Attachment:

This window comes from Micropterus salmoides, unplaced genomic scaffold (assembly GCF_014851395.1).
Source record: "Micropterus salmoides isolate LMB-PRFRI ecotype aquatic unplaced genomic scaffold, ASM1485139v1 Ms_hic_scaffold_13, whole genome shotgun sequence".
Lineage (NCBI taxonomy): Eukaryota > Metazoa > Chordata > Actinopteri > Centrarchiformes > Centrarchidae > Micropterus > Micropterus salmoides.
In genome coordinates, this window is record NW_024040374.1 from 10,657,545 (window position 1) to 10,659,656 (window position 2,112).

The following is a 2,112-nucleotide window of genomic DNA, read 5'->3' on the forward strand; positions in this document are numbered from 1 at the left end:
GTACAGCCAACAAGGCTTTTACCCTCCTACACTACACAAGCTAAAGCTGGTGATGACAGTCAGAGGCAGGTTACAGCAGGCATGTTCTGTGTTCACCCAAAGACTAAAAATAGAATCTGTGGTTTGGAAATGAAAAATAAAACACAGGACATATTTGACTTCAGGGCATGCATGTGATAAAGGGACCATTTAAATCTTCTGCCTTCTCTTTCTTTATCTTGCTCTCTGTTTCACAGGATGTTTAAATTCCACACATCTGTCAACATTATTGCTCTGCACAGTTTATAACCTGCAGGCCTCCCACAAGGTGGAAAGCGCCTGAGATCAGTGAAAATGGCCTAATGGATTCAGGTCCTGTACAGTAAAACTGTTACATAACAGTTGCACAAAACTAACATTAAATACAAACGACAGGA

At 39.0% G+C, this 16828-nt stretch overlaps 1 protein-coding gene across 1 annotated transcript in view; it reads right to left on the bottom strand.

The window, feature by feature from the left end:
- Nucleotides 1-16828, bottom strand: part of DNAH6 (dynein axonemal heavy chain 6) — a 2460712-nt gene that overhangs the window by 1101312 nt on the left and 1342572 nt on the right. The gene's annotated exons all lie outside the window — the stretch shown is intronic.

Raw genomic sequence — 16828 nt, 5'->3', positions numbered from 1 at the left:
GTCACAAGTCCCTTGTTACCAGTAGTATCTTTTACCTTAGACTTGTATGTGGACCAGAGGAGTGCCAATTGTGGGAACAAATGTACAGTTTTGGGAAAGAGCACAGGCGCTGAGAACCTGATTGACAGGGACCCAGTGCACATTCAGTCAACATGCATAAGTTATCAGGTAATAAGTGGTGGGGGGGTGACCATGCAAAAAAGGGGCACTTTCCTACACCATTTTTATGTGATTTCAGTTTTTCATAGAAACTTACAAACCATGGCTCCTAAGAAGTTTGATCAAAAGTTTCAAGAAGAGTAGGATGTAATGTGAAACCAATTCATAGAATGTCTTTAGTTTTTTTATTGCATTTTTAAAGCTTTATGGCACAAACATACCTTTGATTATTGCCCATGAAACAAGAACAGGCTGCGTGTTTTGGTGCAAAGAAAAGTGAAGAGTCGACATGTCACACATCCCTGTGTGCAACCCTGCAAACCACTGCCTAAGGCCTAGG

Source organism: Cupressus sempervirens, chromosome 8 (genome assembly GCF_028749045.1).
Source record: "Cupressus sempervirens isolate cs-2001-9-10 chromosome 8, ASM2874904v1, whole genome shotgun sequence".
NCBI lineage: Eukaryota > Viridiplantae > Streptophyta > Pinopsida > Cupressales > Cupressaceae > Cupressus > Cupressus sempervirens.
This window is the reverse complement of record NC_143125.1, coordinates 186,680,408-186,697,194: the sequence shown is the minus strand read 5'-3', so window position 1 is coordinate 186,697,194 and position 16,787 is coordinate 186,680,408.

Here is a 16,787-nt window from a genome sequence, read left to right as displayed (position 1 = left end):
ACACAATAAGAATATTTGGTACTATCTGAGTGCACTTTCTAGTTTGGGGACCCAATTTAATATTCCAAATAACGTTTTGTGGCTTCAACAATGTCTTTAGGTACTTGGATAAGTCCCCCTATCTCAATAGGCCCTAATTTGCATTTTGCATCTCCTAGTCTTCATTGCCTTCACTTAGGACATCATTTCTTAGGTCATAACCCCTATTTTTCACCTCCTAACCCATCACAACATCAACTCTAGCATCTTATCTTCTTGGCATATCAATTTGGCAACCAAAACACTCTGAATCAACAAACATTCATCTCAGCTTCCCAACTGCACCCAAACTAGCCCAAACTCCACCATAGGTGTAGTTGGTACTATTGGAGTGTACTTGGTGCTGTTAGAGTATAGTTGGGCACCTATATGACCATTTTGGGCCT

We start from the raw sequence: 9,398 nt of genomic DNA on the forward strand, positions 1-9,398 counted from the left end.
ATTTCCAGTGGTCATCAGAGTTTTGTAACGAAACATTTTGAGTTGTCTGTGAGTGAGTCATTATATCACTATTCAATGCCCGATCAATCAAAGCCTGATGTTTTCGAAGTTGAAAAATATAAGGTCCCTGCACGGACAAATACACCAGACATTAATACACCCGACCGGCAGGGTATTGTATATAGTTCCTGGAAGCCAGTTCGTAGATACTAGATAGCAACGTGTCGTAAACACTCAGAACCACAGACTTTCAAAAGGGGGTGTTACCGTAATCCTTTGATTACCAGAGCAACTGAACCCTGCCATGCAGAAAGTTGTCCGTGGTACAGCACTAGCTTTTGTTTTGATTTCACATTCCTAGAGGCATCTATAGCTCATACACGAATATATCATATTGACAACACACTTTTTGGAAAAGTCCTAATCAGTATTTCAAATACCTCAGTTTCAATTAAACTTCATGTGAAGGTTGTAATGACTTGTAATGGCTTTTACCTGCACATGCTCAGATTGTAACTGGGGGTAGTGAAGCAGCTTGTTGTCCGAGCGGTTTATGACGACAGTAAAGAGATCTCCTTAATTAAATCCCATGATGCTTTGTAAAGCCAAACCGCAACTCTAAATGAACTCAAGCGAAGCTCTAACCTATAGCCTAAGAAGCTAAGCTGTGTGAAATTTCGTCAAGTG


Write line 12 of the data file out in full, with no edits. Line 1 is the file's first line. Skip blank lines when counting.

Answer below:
Source organism: Cupressus sempervirens, chromosome 8 (genome assembly GCF_028749045.1).